Mike Montgomery moving to bullpen in bid to make Rays

Mike Montgomery, a starter throughout his minor-league career, says he’d expect a “seamless” transition to the bullpen.
Mike Montgomery, a starter throughout his minor-league career, says he’d expect a “seamless” transition to the bullpen.
Published March 2, 2015

PORT CHARLOTTE — LHP Mike Montgomery is moving to the bullpen with the idea that it could get him to the major leagues sooner.

With two potential open spots in the pen — and with their top lefty, Jake McGee, out the first month — the Rays will look at Montgomery working in relief this spring.

"We felt his best chance to impact us was to get him in some relief roles," manager Kevin Cash said.

Montgomery, 25, has been a starter his seven-year pro career, spending most of the past four seasons at the Triple-A level, including a 10-5, 4.29 showing at Durham last year. But he has some relief experience in the Arizona Fall League.

"It's definitely something that if they want me to do that, and if called upon to do that, I could do it," he said. "And I don't think it would be much of a transition. It would be pretty seamless."

Plus, the former Royals first-round pick and top prospect, acquired in the James Shields trade, said, "Obviously you want to be in the big leagues, and any way you can get there is what you want to do."

FOR STARTERS: Two of the candidates for the open spot in the rotation will start the first two exhibition games, RHP Nathan Karns facing the Orioles on Thursday and RHP Matt Andriese the Twins on Friday.

RHP Alex Cobb will face the Pirates in Bradenton on Saturday, which, for those doing the math, puts him on a five-start schedule for the April 6 season opener.

Starters their first time out will be limited to one inning, unless it is very short, Cash said.

Karns, who had one good and one bad start for the Rays last year, might be the favorite, especially the longer RHP Alex Colome remains delayed by visa issues in the Dominican Republic.

"I can't wait for the season to get going," Karns said. "Anytime I can get out there early in camp, it's going to be that much better."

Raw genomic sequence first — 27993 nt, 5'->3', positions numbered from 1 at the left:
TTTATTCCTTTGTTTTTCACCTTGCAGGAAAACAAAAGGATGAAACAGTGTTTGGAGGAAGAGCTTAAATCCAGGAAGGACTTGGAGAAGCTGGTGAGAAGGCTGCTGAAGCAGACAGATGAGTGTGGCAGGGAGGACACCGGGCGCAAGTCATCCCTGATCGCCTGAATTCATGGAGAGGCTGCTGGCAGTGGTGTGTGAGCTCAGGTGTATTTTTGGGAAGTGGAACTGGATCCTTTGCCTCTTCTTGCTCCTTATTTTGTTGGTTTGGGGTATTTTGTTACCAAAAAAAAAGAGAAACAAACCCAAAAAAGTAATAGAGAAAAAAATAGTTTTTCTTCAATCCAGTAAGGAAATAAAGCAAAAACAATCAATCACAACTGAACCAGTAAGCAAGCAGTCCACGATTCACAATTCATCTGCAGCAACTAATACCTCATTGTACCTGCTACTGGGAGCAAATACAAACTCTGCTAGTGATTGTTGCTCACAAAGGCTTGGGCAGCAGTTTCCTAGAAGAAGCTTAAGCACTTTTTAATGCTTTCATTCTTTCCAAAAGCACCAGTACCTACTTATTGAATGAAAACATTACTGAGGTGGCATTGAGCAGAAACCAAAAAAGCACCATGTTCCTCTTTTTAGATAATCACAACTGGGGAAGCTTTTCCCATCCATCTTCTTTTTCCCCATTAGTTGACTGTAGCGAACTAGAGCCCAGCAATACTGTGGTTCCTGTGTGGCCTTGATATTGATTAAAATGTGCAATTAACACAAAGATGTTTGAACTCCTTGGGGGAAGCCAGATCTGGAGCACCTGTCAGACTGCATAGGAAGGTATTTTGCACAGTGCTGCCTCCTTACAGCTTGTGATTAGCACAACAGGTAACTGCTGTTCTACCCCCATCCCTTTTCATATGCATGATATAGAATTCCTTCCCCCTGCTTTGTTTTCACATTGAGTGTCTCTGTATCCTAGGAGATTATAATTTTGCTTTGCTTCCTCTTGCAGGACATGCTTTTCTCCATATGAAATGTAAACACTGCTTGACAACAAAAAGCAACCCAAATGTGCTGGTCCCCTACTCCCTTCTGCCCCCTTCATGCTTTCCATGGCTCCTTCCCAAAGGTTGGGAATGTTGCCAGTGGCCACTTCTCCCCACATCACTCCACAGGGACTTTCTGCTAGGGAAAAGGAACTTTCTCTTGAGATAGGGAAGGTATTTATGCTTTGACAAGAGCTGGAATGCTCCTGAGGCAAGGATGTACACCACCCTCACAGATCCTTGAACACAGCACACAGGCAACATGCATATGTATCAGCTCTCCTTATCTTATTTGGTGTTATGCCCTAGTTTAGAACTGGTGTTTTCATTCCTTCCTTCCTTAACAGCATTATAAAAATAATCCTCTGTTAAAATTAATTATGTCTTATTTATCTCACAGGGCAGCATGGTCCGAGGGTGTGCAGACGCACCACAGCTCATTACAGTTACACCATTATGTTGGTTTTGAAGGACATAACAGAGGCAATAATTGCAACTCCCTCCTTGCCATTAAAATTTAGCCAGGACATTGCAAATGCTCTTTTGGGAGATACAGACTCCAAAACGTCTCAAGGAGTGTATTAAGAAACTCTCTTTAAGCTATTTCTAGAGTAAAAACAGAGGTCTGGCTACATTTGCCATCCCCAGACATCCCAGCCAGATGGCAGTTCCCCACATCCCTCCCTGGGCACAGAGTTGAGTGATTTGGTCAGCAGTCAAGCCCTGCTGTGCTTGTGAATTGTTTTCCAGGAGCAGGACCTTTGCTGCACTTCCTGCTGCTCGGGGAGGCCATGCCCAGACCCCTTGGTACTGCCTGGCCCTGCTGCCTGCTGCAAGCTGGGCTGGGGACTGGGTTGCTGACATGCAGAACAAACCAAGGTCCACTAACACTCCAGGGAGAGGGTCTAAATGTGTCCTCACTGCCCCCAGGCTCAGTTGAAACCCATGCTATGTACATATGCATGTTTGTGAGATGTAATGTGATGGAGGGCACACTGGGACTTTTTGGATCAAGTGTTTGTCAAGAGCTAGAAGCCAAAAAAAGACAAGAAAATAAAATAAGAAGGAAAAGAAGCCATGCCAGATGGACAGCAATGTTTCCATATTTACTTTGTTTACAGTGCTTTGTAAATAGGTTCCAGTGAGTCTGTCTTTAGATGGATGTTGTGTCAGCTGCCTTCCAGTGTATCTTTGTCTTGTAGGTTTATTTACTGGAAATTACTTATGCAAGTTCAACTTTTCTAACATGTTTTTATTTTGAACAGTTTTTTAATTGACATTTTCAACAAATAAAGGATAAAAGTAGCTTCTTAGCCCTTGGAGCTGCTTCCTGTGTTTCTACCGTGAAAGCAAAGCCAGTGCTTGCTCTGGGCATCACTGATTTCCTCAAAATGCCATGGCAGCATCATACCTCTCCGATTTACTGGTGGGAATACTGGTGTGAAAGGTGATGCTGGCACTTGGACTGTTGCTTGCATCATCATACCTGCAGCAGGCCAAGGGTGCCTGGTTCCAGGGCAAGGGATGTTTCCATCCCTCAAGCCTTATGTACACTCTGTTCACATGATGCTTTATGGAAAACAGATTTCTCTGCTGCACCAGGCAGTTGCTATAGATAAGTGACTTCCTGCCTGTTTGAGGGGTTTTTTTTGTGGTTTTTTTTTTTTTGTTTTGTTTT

ARCHER CONCERNED: Chris Archer, who has looked sharp in camp, is lined up to pitch Sunday's home game against Philadelphia. But with another live batting practice Tuesday and a bullpen session Thursday, the right-hander seems concerned about the workload.

"It's just a lot, a lot of volume, and it's a little unrealistic for a starter to throw to hitters, day off, throw to hitters, day off," he said. "So I'm just going to limit (my throwing). Next time I might only throw to two hitters. I threw to four (Sunday), probably 18 total pitches. I don't want to overdo myself, overwork myself."

POOL REPORT: RHP Ronald Belisario provided some of the details of the month-old swimming pool accident that resulted in a fractured left shoulder that will sideline him at least the first few weeks of the season.

Belisario said he was playing in the pool at his Venezuela home with his daughter and was coming out of the water when he hit his shoulder on the lip on the side of the pool. He said it hurt, but he didn't consider it serious and didn't notice any issues since he wasn't throwing or working out, having taken a break after finishing playing winter ball.

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Belisario not only didn't tell the Rays about the injury before he signed his minor-league deal on Feb. 6; he didn't tell them until reporting to camp last week. "I thought it was like nothing, I didn't know it was a fracture," he said. The Rays didn't have him undergo a physical until he got to Port Charlotte.

Belisario won't do any throwing or onfield activity for at least two weeks but said he expects to be ready by April 15.

ONFIELD ACTION: RHP Ernesto Frieri has looked sharp in the bullpen and showed it in batting practice Sunday, splintering Tim Beckham's bat with his first pitch. … Archer worked mostly out of the stretch, focusing on quickening his time to the plate. … Cash noted the quick hands of INF prospects Ryan Brett and overall play of Daniel Robertson. … RHP Jake Odorizzi said his BP session went okay — "it wasn't crazy good and it wasn't bad."